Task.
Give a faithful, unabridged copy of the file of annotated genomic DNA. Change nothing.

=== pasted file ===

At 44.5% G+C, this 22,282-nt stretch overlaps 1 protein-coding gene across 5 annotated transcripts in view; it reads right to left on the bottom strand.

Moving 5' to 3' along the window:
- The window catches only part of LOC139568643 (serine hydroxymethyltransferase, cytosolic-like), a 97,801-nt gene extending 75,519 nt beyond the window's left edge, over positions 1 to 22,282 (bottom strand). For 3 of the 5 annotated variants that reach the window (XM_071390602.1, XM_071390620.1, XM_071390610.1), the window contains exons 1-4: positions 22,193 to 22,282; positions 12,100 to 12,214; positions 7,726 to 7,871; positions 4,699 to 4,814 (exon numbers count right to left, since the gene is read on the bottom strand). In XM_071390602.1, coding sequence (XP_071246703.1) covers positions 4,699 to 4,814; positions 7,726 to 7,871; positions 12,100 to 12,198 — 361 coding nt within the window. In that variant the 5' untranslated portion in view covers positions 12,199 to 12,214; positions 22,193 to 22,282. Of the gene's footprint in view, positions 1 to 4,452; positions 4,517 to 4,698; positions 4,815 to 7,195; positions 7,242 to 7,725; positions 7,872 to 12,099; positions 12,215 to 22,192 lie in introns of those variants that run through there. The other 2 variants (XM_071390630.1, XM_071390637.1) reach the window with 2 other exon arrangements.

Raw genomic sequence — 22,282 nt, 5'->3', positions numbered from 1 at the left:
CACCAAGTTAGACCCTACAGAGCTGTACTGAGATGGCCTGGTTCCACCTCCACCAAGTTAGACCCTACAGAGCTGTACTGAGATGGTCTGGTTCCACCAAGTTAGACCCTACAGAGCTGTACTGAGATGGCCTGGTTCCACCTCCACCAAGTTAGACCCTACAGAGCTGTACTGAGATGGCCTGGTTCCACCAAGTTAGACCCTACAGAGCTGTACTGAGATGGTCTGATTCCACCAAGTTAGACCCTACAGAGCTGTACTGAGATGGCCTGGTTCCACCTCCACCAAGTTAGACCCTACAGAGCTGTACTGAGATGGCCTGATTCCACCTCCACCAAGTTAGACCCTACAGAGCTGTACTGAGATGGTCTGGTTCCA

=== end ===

At 44.5% G+C, this 22,282-nt stretch overlaps 1 protein-coding gene across 5 annotated transcripts in view; it reads right to left on the bottom strand.

Moving 5' to 3' along the window:
- The window catches only part of LOC139568643 (serine hydroxymethyltransferase, cytosolic-like), a 97,801-nt gene extending 75,519 nt beyond the window's left edge, over positions 1 to 22,282 (bottom strand). For 3 of the 5 annotated variants that reach the window (XM_071390602.1, XM_071390620.1, XM_071390610.1), the window contains exons 1-4: positions 22,193 to 22,282; positions 12,100 to 12,214; positions 7,726 to 7,871; positions 4,699 to 4,814 (exon numbers count right to left, since the gene is read on the bottom strand). In XM_071390602.1, coding sequence (XP_071246703.1) covers positions 4,699 to 4,814; positions 7,726 to 7,871; positions 12,100 to 12,198 — 361 coding nt within the window. In that variant the 5' untranslated portion in view covers positions 12,199 to 12,214; positions 22,193 to 22,282. Of the gene's footprint in view, positions 1 to 4,452; positions 4,517 to 4,698; positions 4,815 to 7,195; positions 7,242 to 7,725; positions 7,872 to 12,099; positions 12,215 to 22,192 lie in introns of those variants that run through there. The other 2 variants (XM_071390630.1, XM_071390637.1) reach the window with 2 other exon arrangements.

Raw genomic sequence — 22,282 nt, 5'->3', positions numbered from 1 at the left:
CACCAAGTTAGACCCTACAGAGCTGTACTGAGATGGCCTGGTTCCACCTCCACCAAGTTAGACCCTACAGAGCTGTACTGAGATGGTCTGGTTCCACCAAGTTAGACCCTACAGAGCTGTACTGAGATGGCCTGGTTCCACCTCCACCAAGTTAGACCCTACAGAGCTGTACTGAGATGGCCTGGTTCCACCAAGTTAGACCCTACAGAGCTGTACTGAGATGGTCTGATTCCACCAAGTTAGACCCTACAGAGCTGTACTGAGATGGCCTGGTTCCACCTCCACCAAGTTAGACCCTACAGAGCTGTACTGAGATGGCCTGATTCCACCTCCACCAAGTTAGACCCTACAGAGCTGTACTGAGATGGTCTGGTTCCA